Book Image

Mastering Ninject for Dependency Injection

By : Daniel Baharestani
Book Image

Mastering Ninject for Dependency Injection

By: Daniel Baharestani

Overview of this book

Dependency injection is an approach to creating loosely coupled applications. Maintainability, testability, and extensibility are just a few advantages of loose coupling. Ninject is a software library which automates almost everything that we need in order to implement a dependency injection pattern. Mastering Ninject for Dependency Injection will teach you everything you need to know in order to implement dependency injection using Ninject in a real-life project. Not only does it teach you about Ninject core framework features that are essential for implementing dependency injection, but it also explores the power of Ninject's most useful extensions and demonstrates how to apply them. Mastering Ninject for Dependency Injection starts by introducing you to dependency injection and what it's meant for with the help of sufficient examples. Eventually, you'll learn how to integrate Ninject into your practical project and how to use its basic features. Also, you will go through scenarios wherein advanced features of Ninject, such as Multi-binding, Contextual binding, providers, factories and so on, come into play. As you progress, Mastering Ninject for Dependency Injection will show you how to create a multilayer application that demonstrates the use of Ninject on different application types such as MVC, WPF, WCF, and so on. Finally, you will learn the benefits of using the powerful extensions of Ninject.
Table of Contents (12 chapters)

DI Containers

A DI container is an injector object that injects the dependencies into a dependent object. As we have seen in the previous example, we don't necessarily need a DI container in order to implement Dependency Injection. However, in more complex scenarios, a DI container can save a lot of time and effort by automating most of the tasks that we had to do manually. In real world applications, a single dependant class can have many dependencies, each of which have their own dependencies that forms a large graph of dependencies. A DI container should resolve the dependencies, and this is where the decision of selecting a concrete class for the given abstraction should be made. This decision is made by a mapping table, which is either based on a configuration file or is programmatically defined by the developer. We can see an example for both here:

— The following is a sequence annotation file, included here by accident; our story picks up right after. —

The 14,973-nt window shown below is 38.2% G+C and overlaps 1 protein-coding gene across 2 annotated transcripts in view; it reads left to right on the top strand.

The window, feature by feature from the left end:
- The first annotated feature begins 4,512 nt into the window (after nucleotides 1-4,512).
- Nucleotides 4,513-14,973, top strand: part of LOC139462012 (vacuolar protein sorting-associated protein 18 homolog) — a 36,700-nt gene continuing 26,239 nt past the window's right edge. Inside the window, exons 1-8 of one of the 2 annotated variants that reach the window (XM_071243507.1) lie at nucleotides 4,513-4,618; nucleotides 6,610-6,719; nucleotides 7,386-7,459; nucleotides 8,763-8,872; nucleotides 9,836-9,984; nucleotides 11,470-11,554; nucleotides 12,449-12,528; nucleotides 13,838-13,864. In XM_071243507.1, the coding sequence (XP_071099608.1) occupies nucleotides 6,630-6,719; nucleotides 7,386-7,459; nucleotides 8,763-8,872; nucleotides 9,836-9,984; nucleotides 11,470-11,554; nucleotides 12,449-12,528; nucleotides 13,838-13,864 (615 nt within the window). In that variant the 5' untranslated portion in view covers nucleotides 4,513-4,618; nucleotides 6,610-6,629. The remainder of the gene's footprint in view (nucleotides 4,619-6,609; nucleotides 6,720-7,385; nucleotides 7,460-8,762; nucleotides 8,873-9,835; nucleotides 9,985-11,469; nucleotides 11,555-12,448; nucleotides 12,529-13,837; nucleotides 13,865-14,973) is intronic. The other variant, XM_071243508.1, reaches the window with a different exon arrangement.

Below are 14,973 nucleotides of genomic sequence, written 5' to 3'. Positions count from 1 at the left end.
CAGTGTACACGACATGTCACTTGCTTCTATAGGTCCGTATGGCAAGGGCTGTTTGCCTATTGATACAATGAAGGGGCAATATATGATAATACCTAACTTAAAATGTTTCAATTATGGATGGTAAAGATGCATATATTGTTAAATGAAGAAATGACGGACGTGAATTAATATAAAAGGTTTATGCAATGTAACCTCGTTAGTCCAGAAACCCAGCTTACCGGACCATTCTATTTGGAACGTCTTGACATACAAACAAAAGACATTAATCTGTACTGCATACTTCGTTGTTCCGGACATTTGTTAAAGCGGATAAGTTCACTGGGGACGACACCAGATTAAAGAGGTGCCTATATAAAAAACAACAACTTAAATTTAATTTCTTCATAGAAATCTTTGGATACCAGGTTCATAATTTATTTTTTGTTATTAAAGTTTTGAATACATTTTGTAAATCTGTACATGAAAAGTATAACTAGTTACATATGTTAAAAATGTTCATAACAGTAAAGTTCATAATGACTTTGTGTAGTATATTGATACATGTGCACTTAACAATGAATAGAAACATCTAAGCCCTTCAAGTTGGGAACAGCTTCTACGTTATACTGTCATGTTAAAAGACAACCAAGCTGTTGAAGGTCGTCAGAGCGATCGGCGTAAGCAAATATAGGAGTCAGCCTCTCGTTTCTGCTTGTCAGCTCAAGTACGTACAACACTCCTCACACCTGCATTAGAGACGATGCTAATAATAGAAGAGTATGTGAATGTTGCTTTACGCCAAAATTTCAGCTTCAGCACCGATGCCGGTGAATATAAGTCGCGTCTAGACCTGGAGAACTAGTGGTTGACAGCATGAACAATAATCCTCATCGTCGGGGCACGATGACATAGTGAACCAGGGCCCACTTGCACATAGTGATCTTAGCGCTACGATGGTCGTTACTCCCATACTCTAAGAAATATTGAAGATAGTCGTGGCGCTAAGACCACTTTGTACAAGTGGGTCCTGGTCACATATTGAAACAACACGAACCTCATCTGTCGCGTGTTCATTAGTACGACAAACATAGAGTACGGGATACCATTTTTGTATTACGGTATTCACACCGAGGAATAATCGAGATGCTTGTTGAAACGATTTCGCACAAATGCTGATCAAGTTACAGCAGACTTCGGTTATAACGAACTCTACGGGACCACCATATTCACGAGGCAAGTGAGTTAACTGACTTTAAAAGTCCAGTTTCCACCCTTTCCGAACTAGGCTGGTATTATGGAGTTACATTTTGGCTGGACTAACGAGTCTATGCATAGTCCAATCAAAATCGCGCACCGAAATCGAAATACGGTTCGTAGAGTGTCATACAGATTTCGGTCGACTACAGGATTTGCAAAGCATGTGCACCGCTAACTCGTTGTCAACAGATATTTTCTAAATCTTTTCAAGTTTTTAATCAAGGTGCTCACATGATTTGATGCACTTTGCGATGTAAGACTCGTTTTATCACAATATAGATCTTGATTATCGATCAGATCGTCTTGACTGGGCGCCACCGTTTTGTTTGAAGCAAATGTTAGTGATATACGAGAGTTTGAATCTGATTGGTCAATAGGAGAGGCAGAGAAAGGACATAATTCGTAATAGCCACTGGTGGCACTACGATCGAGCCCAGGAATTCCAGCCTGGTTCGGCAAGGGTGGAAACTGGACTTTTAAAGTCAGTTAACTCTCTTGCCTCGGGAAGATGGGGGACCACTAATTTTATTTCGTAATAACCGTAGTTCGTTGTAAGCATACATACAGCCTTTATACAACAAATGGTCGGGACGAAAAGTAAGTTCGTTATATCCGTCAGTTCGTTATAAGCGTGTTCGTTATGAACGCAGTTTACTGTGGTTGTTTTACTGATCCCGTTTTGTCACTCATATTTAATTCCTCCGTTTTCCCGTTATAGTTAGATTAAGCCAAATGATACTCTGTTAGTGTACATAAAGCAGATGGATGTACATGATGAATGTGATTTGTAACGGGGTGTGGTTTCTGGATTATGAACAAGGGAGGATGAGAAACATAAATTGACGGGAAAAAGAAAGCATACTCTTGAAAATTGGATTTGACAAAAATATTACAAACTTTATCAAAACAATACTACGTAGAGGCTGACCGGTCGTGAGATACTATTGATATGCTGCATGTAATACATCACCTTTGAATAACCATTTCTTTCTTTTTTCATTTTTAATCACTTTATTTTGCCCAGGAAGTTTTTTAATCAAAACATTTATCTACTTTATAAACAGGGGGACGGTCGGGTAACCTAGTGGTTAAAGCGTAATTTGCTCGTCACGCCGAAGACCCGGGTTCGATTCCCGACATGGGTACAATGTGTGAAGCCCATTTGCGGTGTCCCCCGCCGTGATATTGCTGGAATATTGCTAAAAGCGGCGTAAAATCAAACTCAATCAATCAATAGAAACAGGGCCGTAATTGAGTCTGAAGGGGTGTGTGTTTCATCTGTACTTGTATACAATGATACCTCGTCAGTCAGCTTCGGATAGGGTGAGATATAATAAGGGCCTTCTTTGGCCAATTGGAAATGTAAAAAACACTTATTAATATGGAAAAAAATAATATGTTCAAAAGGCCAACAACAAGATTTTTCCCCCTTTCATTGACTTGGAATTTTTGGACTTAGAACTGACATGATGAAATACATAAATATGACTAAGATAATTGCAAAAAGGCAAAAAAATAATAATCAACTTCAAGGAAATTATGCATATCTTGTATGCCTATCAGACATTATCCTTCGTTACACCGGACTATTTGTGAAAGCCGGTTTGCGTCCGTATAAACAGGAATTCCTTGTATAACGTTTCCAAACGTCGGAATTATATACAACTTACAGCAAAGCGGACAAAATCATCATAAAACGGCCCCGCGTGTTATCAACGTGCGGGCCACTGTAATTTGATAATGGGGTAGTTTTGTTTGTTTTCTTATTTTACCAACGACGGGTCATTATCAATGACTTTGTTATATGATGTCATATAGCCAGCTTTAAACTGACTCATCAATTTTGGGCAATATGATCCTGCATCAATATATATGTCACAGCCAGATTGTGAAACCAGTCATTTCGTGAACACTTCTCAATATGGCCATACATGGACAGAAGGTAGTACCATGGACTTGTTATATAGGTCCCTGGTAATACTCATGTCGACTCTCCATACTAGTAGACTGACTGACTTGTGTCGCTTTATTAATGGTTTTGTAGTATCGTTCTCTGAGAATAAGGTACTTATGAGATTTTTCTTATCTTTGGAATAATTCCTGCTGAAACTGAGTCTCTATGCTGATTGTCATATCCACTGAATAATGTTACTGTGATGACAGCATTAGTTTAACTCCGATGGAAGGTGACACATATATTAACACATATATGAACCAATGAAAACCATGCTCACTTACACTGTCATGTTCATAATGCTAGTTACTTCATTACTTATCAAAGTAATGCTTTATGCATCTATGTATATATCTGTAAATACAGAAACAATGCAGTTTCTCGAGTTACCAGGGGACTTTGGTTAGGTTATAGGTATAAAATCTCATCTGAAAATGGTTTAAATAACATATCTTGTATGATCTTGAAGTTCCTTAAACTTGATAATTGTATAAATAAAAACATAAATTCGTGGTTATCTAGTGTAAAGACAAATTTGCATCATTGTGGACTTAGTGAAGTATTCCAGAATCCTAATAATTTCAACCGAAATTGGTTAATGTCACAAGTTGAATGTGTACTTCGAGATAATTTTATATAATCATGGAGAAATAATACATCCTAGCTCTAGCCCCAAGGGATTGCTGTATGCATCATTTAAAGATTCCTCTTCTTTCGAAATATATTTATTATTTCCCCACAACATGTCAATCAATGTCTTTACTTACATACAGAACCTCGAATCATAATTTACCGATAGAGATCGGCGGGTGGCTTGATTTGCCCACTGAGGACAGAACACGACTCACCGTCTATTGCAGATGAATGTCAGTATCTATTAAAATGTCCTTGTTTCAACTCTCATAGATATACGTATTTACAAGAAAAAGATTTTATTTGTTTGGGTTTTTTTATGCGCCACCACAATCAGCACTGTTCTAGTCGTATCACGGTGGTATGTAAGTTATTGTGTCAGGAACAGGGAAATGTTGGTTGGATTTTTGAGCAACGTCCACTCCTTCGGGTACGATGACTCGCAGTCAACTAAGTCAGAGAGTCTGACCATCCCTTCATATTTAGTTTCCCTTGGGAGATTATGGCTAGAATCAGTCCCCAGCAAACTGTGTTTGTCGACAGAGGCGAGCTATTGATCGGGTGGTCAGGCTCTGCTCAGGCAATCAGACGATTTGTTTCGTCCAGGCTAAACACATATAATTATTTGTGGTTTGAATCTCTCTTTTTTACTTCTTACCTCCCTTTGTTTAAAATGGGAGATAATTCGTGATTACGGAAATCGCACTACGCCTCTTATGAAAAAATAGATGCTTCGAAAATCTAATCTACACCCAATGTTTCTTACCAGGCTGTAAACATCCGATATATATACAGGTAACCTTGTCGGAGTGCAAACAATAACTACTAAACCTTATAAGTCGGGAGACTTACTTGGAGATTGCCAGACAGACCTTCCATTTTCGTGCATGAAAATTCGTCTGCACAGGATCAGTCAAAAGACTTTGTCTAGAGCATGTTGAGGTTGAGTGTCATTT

<bind service="ILogger" to="ConsoleLogger" /> 

This one is an example of code-based configuration:


We can also define conditional rules instead of just mapping a service to a concrete type. We will discuss this feature in detail in Chapter 2, Getting Started with Ninject.

A container has the responsibility of dealing with the lifetime of the created objects. It should know how long an object should be kept alive, when to dispose of it, in what condition to return the existing instance, and in what condition to create a new one.


DI Containers are also known as IoC Containers.

There are other DI Container besides Ninject. You can find a list of them in Scott Hanselman's blog ( Unity, Castle Windsor, StructureMap, Spring.NET, and Autofac are a few of them:



Castle Windsor






Apache 2

Apache 2

Apache 2



Build on the "kernel" of ObjectBuilder.

Well documented and used by many.

Written by Jeremy D. Miller.

Written by Mark Pollack.

Written by Nicholas Blumhardt and Rinat Abdullin.